Why am I not surprised that the move of the Philippines’ Department of Labor and Employment (DOLE) to implement an order to change remuneration of the country’s public utility bus drivers from a commission-based payment scheme to a fixed-salary scheme fell flat on its face? DOLE Order Number 118-12 which mandates this transition supposedly had taken effect on the 1st July of this year. However, the Philippine Supreme Court in a status quo ante (SQA) order stopped the implementation after a group of bus operators filed a petition claiming the order is unconstitutional.
Who can blame these bus operators? The soundness of the entire business model of operating city buses in the Philippines is hinged on the behaviours driven by the current drivers’ commissions payment scheme. A summarily-implemented fixed salary scheme simply yanks the proverbial rug from under a house of cards built over decades of short-sighted Filipino governance.
The commission-based “boundary” system is but one component of a systemic problem that festered as the lack of a coherent broad-based mass transit plan for Philippine cities endured following the destruction in World War II of the system built by the United States colonial government. Instead of a state-run system or one highly-regulated privately-run operation, the challenge of public transportation was tackled with the small-mindedness that has come to characterise the Filipino Way of doing things — using the now familiar stop-gap tingi measures consistent with the Philippines’ heritage of smallness. National treasure Nick Joaquin who coined that phrase in a stroke of prescient brilliance wrote back in what is likely to have been the 1960s…
It’s two decades since the war but what were mere makeshift in postwar days have petrified into institutions like the jeepney, which we all know to be uncomfortable and inadequate, yet cannot get rid of, because the would mean to tackle the problem of modernizing our systems of transportation–a problem we think so huge we hide from it in the comforting smallness of the jeepney. A small solution to a huge problem–do we deceive ourselves into thinking that possible? The jeepney hints that we do, for the jeepney carrier is about as adequate as a spoon to empty a river with.
While buses that have since come around to ply major thoroughfares in Manila are an improvement in size over the jeepney, they are not necessarily an improvement in effectiveness (much less efficiency) given that they are still operated under the same principles.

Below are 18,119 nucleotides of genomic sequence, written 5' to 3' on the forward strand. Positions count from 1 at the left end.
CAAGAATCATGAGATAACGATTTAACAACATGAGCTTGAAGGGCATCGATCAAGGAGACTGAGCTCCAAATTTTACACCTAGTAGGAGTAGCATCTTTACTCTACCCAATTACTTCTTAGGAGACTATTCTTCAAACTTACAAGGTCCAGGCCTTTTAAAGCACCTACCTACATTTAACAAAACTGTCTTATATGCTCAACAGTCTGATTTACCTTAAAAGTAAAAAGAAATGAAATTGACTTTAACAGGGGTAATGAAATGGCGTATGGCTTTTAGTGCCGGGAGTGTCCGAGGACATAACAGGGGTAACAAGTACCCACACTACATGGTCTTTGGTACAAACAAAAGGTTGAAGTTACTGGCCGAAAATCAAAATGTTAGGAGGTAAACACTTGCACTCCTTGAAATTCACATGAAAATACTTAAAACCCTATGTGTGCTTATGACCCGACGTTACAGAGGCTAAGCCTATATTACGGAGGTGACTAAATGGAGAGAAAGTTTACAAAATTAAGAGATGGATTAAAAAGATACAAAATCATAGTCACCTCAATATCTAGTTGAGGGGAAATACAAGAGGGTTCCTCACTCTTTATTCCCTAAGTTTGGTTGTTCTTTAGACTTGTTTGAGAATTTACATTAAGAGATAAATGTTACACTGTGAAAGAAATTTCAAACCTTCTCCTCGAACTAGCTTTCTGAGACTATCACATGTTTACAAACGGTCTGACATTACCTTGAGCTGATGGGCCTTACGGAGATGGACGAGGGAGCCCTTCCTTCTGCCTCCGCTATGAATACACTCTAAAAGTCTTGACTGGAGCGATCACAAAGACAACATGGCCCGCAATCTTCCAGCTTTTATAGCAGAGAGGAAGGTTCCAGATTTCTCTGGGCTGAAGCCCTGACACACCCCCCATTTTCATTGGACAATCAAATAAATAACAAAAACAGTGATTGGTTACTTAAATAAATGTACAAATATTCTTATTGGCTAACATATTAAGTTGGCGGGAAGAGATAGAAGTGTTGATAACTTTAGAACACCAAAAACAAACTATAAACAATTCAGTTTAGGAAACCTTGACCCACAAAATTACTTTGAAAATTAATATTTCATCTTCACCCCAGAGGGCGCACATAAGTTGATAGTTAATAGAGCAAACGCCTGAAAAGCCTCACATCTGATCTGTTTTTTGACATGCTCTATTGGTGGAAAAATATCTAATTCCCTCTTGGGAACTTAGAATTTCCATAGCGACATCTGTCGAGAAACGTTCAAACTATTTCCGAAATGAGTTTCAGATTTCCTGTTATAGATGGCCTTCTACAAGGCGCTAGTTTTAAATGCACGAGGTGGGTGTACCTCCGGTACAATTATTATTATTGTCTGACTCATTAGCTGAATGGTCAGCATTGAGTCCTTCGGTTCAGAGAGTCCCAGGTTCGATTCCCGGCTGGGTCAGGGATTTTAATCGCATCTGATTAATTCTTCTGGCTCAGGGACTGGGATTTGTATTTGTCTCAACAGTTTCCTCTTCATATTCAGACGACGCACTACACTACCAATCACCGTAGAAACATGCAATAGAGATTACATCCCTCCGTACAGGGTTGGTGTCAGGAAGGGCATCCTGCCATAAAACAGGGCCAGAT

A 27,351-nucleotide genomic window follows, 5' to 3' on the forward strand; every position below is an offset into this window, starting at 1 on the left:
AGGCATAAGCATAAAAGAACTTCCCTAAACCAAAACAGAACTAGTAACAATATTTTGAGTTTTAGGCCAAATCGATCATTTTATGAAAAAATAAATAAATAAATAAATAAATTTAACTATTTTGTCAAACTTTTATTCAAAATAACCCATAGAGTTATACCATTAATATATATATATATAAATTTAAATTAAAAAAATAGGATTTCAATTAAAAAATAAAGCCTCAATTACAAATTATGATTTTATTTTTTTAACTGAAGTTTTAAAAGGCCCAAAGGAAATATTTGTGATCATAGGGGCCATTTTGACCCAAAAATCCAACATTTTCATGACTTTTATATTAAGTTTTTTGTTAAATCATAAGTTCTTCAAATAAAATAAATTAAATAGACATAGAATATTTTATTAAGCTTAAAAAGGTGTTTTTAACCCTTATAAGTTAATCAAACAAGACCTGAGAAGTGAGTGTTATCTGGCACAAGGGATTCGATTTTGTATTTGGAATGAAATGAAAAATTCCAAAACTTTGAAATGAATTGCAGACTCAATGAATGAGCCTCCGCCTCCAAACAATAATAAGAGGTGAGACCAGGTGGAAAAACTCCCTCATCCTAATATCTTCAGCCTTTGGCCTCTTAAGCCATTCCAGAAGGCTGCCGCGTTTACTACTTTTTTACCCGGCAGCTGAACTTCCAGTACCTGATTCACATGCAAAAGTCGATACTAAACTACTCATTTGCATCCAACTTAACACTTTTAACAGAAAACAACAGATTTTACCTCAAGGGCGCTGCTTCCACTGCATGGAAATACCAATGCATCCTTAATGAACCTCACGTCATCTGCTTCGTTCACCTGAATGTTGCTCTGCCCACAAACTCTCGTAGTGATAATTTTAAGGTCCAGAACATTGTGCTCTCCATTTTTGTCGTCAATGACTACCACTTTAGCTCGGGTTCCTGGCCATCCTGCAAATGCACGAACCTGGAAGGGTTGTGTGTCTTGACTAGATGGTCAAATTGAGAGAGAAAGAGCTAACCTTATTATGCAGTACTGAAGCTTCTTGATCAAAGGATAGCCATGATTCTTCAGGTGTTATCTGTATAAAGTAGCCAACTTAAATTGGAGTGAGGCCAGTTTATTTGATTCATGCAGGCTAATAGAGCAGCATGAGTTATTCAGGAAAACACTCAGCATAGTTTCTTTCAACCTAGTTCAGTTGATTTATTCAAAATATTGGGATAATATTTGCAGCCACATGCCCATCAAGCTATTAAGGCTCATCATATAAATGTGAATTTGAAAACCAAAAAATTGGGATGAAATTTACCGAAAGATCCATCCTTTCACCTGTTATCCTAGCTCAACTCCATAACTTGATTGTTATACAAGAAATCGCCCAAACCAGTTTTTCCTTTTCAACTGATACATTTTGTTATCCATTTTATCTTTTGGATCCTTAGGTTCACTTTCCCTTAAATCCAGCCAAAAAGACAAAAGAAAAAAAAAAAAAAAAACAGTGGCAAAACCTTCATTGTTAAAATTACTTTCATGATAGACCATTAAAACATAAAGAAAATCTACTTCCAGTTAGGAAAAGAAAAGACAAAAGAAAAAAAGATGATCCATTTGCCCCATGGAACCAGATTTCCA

Sure enough, rapid population growth outstripped the ability of a minimally-regulated free-enterprise approach to public transport operation to deliver effiicent, safe, and reliable services. Yet despite the appalling quality of these transport services, profitability did not suffer. Indeed, operating buses remains a very lucrative enterprise; and in a society populated by imagination-challenged people, it is the choice cash cow of the usual suspects who tend to be involved in dirty businesses — politicians, cops, and the well-connected.
Do we really think a single laughable “order” issued by the DOLE will really precipitate change in the deep-rooted weed garden that is the Philippine public transport industry?
Quite simply, to be able to implement a public transport system operated by key personnel on fixed salaries, you need to implement a system designed to function under such a fixed salary scheme. In the current environment in Metro Manila where traffic is heavy, no consistent system of bus stops exist, where roads are not laid out in a manner conducive to bus operation (the way they were meant to be operated), and where routes have been over-franchised, simply “ordering” bus operators to change the way they pay their drivers will not work. That’s an epic fail in the field of Stakeholder Management 101 as is evident today.
That’s not to say the need to change is not imperative. Indeed, it is only in wretched cities like Manila that you see public utility drivers incentivised to drive like animals and endanger life and limb in the pursuit of that next paying passenger. But like in most initiatives involving multiple stakeholders in a complex environment, change needs to be managed — an endeavour that requires a lot of thinking things through. Unforunately for Filipinos, thinking things through is not exactly one of their strongest skills. The way the DOLE “managed” this initiative as well as those who wax indignation over the SC SQA order is evidence of this collective intellectual bankruptcy.
[Photo courtesy HabagatCentral.com.]